Yemen on edge: Saudi-led coalition carries air strikes on Houthis; Iran calls it 'dangerous'
In what may intensify the Yemen crisis, Iran has termed Saudi Arabia's military intervention against the Houthi rebels as “dangerous”, reports said Thursday.
Tehran: In what may intensify the Yemen crisis, Iran has termed Saudi Arabia-led military intervention against the Houthi rebels as “dangerous” and demanded an immediate halt to strikes, reports said Thursday.
Saudi Arabia which had earlier warned to act in the wake of continued advance of Houthis, on Wednesday started conducting air strikes against the rebels which it considers as being supported by rival Iran.
Saudi Arabia is leading a coalition of 10 countries who have joined hands with Riyadh to protect Yemen's Hadi government against Houthis' advance, said Saudy envoy to the US Adel al-Jubeir.
Saudi Arabia and its Gulf allies believe the Shiite rebels, known as Houthis, are tools for Iran to seize control of Yemen and say they intend to stop the takeover. The Houthis deny they are backed by Iran.
Reacting to Saudi strikes, Iran Foreign ministry spokeswoman Marzieh Afkham condemned the air strikes on Huthi rebels in Yemen, Reuters reported.
Calling it "a dangerous step" that violated "international responsibilities and national sovereignty," she added that military action would "further complicate the situation, spread the crisis and remove opportunities for a peaceful resolution of Yemen`s internal differences."
Meanwhile, US Secretary of State John Kerry, who is in Switzerland for Iran nuclear talks, held a conference call with Gulf ministers to discuss the developments in the wake of Saudi-led strikes, reported the AFP.
Kerry "commended the work of the coalition taking military action against the Huthis" and noted Washington`s support "including intelligence sharing, targeting assistance, and advisory and logistical support for strikes against Huthi targets," the AFP quoted a US State Department official.
Earlier, the White House said that the US was coordinating military and intelligence support with the Saudis but not taking part directly in the strikes.
Saudi's air strikes comes as Yemeni foreign minister had requested for foreign military intervention in face of rapid territorial advances by the Houthi rebels, which forced President Abd Rabbuh Mansur Hadi to flee.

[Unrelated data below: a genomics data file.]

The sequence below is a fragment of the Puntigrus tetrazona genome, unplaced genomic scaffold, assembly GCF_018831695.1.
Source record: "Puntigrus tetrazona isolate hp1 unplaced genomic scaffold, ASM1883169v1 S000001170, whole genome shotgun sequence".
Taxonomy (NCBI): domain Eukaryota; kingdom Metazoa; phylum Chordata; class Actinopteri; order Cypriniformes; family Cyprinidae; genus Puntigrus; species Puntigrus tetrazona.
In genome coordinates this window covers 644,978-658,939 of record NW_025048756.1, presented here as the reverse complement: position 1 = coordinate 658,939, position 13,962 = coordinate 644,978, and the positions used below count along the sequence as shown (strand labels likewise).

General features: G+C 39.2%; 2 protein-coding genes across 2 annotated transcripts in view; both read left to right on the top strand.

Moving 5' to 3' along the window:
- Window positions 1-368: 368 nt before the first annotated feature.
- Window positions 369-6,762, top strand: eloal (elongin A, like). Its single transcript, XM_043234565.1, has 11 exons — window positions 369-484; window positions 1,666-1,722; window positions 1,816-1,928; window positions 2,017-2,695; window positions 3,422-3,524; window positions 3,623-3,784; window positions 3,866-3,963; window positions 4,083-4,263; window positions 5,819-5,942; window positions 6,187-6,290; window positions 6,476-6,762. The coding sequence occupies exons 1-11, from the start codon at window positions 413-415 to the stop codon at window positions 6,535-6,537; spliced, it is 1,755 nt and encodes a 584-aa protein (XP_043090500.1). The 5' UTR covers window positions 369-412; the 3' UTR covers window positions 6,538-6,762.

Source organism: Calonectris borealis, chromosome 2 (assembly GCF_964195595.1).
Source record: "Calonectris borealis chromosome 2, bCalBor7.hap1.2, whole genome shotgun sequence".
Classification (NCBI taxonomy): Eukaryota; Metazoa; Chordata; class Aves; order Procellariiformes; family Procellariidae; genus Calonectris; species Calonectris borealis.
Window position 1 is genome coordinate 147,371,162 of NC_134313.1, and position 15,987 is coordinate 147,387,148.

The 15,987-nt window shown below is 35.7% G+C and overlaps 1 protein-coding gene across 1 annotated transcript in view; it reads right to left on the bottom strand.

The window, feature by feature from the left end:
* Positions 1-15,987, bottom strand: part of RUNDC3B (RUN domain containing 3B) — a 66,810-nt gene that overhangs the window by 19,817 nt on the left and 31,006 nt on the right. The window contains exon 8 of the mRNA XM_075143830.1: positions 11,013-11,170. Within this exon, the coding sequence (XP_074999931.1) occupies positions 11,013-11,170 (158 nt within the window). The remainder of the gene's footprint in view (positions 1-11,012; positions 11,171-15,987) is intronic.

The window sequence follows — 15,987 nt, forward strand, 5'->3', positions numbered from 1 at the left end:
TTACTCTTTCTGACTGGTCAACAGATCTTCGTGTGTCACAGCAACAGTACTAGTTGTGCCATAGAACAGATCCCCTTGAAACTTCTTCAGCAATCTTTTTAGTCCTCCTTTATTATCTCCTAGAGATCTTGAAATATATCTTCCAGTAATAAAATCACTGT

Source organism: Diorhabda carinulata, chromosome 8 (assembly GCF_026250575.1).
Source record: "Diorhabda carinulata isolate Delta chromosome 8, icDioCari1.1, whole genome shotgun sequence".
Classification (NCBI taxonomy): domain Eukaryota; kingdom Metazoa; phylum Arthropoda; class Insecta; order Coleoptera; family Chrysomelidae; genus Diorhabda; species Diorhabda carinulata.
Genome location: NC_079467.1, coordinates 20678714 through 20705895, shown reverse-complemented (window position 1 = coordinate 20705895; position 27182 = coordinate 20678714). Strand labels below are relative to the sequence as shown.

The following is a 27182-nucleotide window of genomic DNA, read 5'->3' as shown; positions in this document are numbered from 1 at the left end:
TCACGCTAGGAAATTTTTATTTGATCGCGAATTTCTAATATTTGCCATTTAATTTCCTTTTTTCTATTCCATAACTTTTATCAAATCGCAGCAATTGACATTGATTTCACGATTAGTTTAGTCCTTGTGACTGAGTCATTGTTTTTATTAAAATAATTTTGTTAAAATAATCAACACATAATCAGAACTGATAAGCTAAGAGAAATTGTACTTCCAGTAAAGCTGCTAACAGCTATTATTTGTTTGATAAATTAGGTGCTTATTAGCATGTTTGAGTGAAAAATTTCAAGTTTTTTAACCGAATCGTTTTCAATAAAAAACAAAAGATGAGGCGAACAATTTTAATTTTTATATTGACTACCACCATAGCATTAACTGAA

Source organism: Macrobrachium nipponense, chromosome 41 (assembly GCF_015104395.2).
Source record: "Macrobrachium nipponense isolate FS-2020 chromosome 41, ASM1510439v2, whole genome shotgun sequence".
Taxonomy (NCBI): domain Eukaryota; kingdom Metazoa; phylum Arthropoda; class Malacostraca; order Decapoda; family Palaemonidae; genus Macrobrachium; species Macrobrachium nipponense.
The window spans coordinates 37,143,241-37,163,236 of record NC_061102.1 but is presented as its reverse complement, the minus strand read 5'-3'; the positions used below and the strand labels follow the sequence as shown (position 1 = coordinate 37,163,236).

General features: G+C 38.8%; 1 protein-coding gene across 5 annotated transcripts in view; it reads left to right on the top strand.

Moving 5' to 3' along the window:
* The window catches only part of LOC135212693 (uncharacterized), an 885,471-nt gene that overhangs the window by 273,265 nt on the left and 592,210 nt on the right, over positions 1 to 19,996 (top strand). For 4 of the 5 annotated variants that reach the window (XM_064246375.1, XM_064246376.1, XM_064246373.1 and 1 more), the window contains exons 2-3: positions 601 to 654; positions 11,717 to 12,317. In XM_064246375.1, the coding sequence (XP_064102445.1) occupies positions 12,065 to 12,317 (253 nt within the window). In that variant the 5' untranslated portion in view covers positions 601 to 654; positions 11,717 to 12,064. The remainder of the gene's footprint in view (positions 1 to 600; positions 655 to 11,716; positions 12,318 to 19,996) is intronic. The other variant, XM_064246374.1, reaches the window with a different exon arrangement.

In comments made to Saudi-owned Asharq al-Awsat newspaper, Yemeni foreign minister also requested to the UN and the Gulf Cooperation Council for a no-fly zone to be imposed after warplanes were said to have hit the presidential palace in Aden over the weekend.
As Shiite rebels and their allies moved southwards, President Abed Rabbo Mansour Hadi fled Yemen by sea Wednesday, officials said.
Hours later, Saudi Arabia announced it had begun airstrikes against the Houthi rebels.
The departure of the close US ally and the imminent fall of the southern port of Aden pushed Yemen further toward a violent collapse. It also threatened to turn the impoverished but strategic country into another proxy battle between the Middle East's Sunni powers and Shiite-led Iran.
Saudi ambassador to the United States Adel al-Jubeir said his country had begun airstrikes against the rebels. He said his government had consulted closely with the US and other allies but that the US military was not involved in the operations.
The United Arab Emirates, Kuwait, Qatar and Bahrain joined Saudi Arabia in a statement published by the Saudi Press Agency, saying they would answer a request from Hadi "to protect Yemen and his dear people from the aggression of the Houthi militias which were and are still a tool in the hands of foreign powers that don't stop meddling with the security and stability of brotherly Yemen." Oman, the sixth member of the Gulf Cooperation Council, didn't sign onto the statement.
In a statement from the state news agency Egypt, too, announced political and military support. "There is coordination ongoing now with Saudi Arabia and the brotherly gulf countries about preparations to participate with an Egyptian air and naval forces and ground troops if necessary," the statement said.
Arab leaders are expected to meet in Egypt's Red Sea resort of Sharm el-Sheik this weekend for a pre-planned summit, which is now expected to be dominated by the developments in Yemen. It is not clear if Hadi will be able to attend the summit.
The Houthis said in a statement to reporters that Saudi jets hit the military base, known as al-Duleimi, and that they responded with anti-aircraft missiles.
With Agency Inputs